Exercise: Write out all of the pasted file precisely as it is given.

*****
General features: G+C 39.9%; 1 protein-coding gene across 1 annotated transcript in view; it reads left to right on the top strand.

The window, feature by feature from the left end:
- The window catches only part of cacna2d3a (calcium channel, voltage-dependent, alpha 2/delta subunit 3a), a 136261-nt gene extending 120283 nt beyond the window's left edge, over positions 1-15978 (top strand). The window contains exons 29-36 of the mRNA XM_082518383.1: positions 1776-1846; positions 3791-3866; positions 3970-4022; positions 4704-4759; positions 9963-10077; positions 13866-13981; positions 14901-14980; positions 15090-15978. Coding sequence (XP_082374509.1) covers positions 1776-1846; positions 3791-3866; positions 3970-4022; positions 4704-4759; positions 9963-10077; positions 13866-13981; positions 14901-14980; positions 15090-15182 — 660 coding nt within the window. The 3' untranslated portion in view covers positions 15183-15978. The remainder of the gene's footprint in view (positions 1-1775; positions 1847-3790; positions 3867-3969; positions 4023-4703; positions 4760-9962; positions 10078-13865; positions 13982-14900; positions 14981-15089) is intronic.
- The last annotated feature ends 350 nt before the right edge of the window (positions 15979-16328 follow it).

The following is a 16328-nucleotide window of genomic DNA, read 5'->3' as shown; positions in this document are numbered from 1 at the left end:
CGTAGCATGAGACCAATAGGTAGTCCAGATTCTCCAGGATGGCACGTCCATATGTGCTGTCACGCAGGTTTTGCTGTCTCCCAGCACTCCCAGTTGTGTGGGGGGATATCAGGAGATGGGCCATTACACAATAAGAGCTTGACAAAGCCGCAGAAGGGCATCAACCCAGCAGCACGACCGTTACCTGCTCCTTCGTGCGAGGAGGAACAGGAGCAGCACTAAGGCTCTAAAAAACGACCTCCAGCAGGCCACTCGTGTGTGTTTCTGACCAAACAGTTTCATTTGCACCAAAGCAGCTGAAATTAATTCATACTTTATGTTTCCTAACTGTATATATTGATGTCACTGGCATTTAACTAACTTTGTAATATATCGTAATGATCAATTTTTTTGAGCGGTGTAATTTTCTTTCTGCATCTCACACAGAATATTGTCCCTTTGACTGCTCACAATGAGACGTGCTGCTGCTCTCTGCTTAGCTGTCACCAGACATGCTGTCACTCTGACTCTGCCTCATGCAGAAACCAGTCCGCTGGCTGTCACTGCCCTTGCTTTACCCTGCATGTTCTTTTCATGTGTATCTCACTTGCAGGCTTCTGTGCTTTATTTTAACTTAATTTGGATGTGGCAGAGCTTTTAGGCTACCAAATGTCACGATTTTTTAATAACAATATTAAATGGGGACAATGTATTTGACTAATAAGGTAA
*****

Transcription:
General features: G+C 39.9%; 1 protein-coding gene across 1 annotated transcript in view; it reads left to right on the top strand.

The window, feature by feature from the left end:
- The window catches only part of cacna2d3a (calcium channel, voltage-dependent, alpha 2/delta subunit 3a), a 136261-nt gene extending 120283 nt beyond the window's left edge, over positions 1-15978 (top strand). The window contains exons 29-36 of the mRNA XM_082518383.1: positions 1776-1846; positions 3791-3866; positions 3970-4022; positions 4704-4759; positions 9963-10077; positions 13866-13981; positions 14901-14980; positions 15090-15978. Coding sequence (XP_082374509.1) covers positions 1776-1846; positions 3791-3866; positions 3970-4022; positions 4704-4759; positions 9963-10077; positions 13866-13981; positions 14901-14980; positions 15090-15182 — 660 coding nt within the window. The 3' untranslated portion in view covers positions 15183-15978. The remainder of the gene's footprint in view (positions 1-1775; positions 1847-3790; positions 3867-3969; positions 4023-4703; positions 4760-9962; positions 10078-13865; positions 13982-14900; positions 14981-15089) is intronic.
- The last annotated feature ends 350 nt before the right edge of the window (positions 15979-16328 follow it).

The following is a 16328-nucleotide window of genomic DNA, read 5'->3' as shown; positions in this document are numbered from 1 at the left end:
CGTAGCATGAGACCAATAGGTAGTCCAGATTCTCCAGGATGGCACGTCCATATGTGCTGTCACGCAGGTTTTGCTGTCTCCCAGCACTCCCAGTTGTGTGGGGGGATATCAGGAGATGGGCCATTACACAATAAGAGCTTGACAAAGCCGCAGAAGGGCATCAACCCAGCAGCACGACCGTTACCTGCTCCTTCGTGCGAGGAGGAACAGGAGCAGCACTAAGGCTCTAAAAAACGACCTCCAGCAGGCCACTCGTGTGTGTTTCTGACCAAACAGTTTCATTTGCACCAAAGCAGCTGAAATTAATTCATACTTTATGTTTCCTAACTGTATATATTGATGTCACTGGCATTTAACTAACTTTGTAATATATCGTAATGATCAATTTTTTTGAGCGGTGTAATTTTCTTTCTGCATCTCACACAGAATATTGTCCCTTTGACTGCTCACAATGAGACGTGCTGCTGCTCTCTGCTTAGCTGTCACCAGACATGCTGTCACTCTGACTCTGCCTCATGCAGAAACCAGTCCGCTGGCTGTCACTGCCCTTGCTTTACCCTGCATGTTCTTTTCATGTGTATCTCACTTGCAGGCTTCTGTGCTTTATTTTAACTTAATTTGGATGTGGCAGAGCTTTTAGGCTACCAAATGTCACGATTTTTTAATAACAATATTAAATGGGGACAATGTATTTGACTAATAAGGTAA